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Arts & Activities - Page 10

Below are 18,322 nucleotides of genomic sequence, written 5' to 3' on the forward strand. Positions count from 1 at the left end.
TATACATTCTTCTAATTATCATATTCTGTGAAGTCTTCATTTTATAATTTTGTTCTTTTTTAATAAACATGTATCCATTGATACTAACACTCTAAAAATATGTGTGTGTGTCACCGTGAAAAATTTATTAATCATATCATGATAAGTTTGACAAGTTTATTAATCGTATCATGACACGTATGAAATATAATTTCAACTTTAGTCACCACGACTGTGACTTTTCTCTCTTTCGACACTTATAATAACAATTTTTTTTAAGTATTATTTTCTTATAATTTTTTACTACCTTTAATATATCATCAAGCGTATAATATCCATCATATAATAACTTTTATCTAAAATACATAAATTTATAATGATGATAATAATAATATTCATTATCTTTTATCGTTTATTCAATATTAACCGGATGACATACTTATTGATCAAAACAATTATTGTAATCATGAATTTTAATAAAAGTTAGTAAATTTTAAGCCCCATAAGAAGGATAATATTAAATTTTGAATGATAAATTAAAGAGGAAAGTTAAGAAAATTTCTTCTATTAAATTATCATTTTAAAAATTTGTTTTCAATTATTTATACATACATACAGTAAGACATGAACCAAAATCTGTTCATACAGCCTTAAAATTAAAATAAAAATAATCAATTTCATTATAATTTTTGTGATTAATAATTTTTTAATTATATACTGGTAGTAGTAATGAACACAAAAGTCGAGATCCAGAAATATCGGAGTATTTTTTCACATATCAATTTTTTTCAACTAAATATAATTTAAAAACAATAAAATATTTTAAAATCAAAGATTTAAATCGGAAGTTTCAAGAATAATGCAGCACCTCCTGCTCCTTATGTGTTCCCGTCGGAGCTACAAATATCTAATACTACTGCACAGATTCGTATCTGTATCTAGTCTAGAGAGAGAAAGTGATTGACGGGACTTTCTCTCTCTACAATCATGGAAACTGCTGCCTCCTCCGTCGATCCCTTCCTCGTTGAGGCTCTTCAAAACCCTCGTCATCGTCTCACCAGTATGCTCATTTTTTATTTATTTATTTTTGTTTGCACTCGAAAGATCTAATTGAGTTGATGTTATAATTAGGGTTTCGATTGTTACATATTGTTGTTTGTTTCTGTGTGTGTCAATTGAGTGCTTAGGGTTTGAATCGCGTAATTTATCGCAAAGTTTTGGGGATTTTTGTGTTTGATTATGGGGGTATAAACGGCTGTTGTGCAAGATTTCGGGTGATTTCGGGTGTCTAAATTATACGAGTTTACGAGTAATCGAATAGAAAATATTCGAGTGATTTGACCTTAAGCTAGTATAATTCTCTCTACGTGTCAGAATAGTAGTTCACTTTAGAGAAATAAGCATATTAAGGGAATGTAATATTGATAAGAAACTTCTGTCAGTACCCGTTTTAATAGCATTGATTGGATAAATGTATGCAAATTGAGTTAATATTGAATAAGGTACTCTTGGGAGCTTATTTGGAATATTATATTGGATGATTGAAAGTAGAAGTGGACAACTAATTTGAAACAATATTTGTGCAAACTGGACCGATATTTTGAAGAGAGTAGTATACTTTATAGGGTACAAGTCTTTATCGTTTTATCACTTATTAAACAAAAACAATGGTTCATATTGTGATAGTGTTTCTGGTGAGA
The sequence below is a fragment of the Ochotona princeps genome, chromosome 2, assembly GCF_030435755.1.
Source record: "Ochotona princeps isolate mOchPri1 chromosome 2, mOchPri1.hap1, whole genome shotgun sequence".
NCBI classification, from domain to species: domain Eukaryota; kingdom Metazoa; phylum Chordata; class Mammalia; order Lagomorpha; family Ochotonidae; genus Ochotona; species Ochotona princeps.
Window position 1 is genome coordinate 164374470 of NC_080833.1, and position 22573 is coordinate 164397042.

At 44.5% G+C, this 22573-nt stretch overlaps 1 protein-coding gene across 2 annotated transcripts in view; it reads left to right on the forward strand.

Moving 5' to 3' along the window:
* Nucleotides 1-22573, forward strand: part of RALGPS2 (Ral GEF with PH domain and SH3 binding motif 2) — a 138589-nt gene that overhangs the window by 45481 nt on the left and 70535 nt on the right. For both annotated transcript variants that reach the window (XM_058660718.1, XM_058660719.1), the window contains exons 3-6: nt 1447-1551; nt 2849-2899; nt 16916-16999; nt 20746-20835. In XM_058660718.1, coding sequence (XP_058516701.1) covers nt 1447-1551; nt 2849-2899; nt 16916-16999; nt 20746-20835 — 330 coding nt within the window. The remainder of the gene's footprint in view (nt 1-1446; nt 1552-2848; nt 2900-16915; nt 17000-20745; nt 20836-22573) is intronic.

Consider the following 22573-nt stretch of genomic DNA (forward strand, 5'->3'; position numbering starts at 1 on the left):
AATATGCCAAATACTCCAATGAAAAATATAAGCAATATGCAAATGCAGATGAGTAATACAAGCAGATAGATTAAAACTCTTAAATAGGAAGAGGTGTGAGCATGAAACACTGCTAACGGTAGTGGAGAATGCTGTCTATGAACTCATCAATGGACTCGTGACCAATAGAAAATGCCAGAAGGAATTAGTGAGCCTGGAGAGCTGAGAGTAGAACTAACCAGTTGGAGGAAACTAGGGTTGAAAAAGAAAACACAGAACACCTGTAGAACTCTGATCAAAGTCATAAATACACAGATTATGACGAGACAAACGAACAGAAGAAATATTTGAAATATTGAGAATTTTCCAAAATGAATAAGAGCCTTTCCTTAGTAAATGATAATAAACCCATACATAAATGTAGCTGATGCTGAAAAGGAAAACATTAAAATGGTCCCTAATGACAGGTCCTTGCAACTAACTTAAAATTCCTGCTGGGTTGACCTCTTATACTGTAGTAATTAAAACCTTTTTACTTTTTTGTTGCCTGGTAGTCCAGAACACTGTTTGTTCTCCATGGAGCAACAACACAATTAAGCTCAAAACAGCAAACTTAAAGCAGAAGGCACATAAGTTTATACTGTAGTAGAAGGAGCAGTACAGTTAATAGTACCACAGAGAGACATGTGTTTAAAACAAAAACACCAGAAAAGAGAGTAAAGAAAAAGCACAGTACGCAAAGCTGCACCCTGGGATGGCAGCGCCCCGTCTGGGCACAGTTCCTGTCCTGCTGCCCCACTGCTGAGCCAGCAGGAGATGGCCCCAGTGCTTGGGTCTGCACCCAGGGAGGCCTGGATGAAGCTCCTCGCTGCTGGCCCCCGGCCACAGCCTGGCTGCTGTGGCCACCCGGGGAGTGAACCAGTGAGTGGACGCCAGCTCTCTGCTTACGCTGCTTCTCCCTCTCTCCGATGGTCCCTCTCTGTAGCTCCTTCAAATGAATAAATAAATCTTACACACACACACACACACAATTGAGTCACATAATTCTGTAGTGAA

Stepping Stones by heidi o'hanley Stepping Stones is a monthly column that breaks down seemingly daunting tasks into simple, manageable “steps” that any art educator can take and apply directly to their classroom. Stepping Stones will explore a variety of topics and share advice for art-on-a-cart teachers and those with art rooms. CHOOSING A CART AND FINDING SOME SPACE school, which prevents miscommunication with showing off finished products from other classes. L et’s pretend you’re new to a school district and discover you’re limited on resources. The art cart has little space, there’s no storage and materials are all over the place. If you’re on a cart or travel, this is a very familiar situation to you, and you may still juggle what space you have. Besides screaming, explore your options. teacher, I set myself up on two different carts at two different schools. The carts were the only options I had at the time. Over the next year, however, I learned which cart was best for my situation, and which one I wanted to trash. Creating an organized space has helped my sanity. For example, if you have a cart that can hold bins, fill some of them with items you use nearly every class period, such as glue, scissors, assessment sheets, and so on. With the materials always in the same place, I can send a student to the cart and he or she knows exactly where the item is. Leave space for temporary materials. I always have two empty bins on my cart for this exact reason, and I can fill/ refill when I walk by my storage closet. Squeeze into that space student resources, such as drawing books, art books and art games. Again, students will know where items are, and where to place them during cleanup. Create a separate cubby for your personal items, such as your own pair of scissors, glue and other materials. I keep them up high in a separate basket so I know my materials are always there. If you don’t like your cart, look at your supply budget and see if you can squeeze in a spare $250 for a new cart that has all the wonderful storage you need. I now use my old cart for storage! 1 yOUr IDeaL CarT When I first became a traveling art drying rack is overfilled, I speak with the homeroom teachers about temporarily leaving materials to dry on a corner table or in a window area for about an hour. This is a good amount of time for drying and makes it easy to stack projects by the end of the day. Sculpture materials are fun to make, but a pain to store when you’re not there. My co-workers are very nice and allow me to store a plastic bin on top of their storage closets, which keeps the students from tampering with them during the week. This method has helped me, as well as the classroom teacher and the students, since my first year of teaching. It allows me to continue creating the messy clay projects everyone loves. DIsPLay sPaCe Be prepared to create a display space on your cart because there may not be space in the classroom. If you do not have display space, talk with the homeroom teacher about leaving some space for art class on his or her board. Also, buy your own magnets and label them! Magnets are one item I treasure for hanging my project examples. 3 yOUr sTUDeNTs’ WOrKs IN PrOGress When the 4 . for 3-D work . photos of students with their projects are wonderful . Plus, the students are thrilled they get to keep their picture! Because I’m not at the school every day of the week, display space is always an issue. If I know in advance that I want to display a student project, I will ask the administrator’s permission to use a specific space for a specific amount of time. Happily, I’ve always been granted the space. Go ahead, try it and you’ll get great results and a group of kids who are proud of their work! Don’t have space to display three-dimensional art work? I don’t either, but I discovered that photos of the students with their projects are wonderful and much easier to hang up and take down. Plus, the students get to keep their picture! Lack of space can be extremely frustrating. With a little organization, communication and flexibility, your troubles can flip to resolutions. n Heidi O’Hanley is a National Board Certified K–6 art educator for Indian Springs School District 109 in Justice, Ill. Visit her blog at www.talesfromthetravellingartteacher.blogspot.com. december 2012 • 80 years closet? Are you left with a small drying rack and no space for other classes? Do you also share your space with other art teachers? I sympathize, but I can also offer advice for coping with the lack of space. At one of the schools where I teach there two art teachers. Some classes are mine, while the rest of the school is the other art teacher’s. We get along very well because we communicate about the shared items, such as drying racks, projectors and painting carts. We decided to keep our consumable materials in our own space, which has made it easy to keep on top of the inventory for our own classes, without worry about missing items. We also designated specific display areas around the 10 2 yOUr sTOraGe aND sPaCe Is your storage area a x www.ar tsandactivities.com

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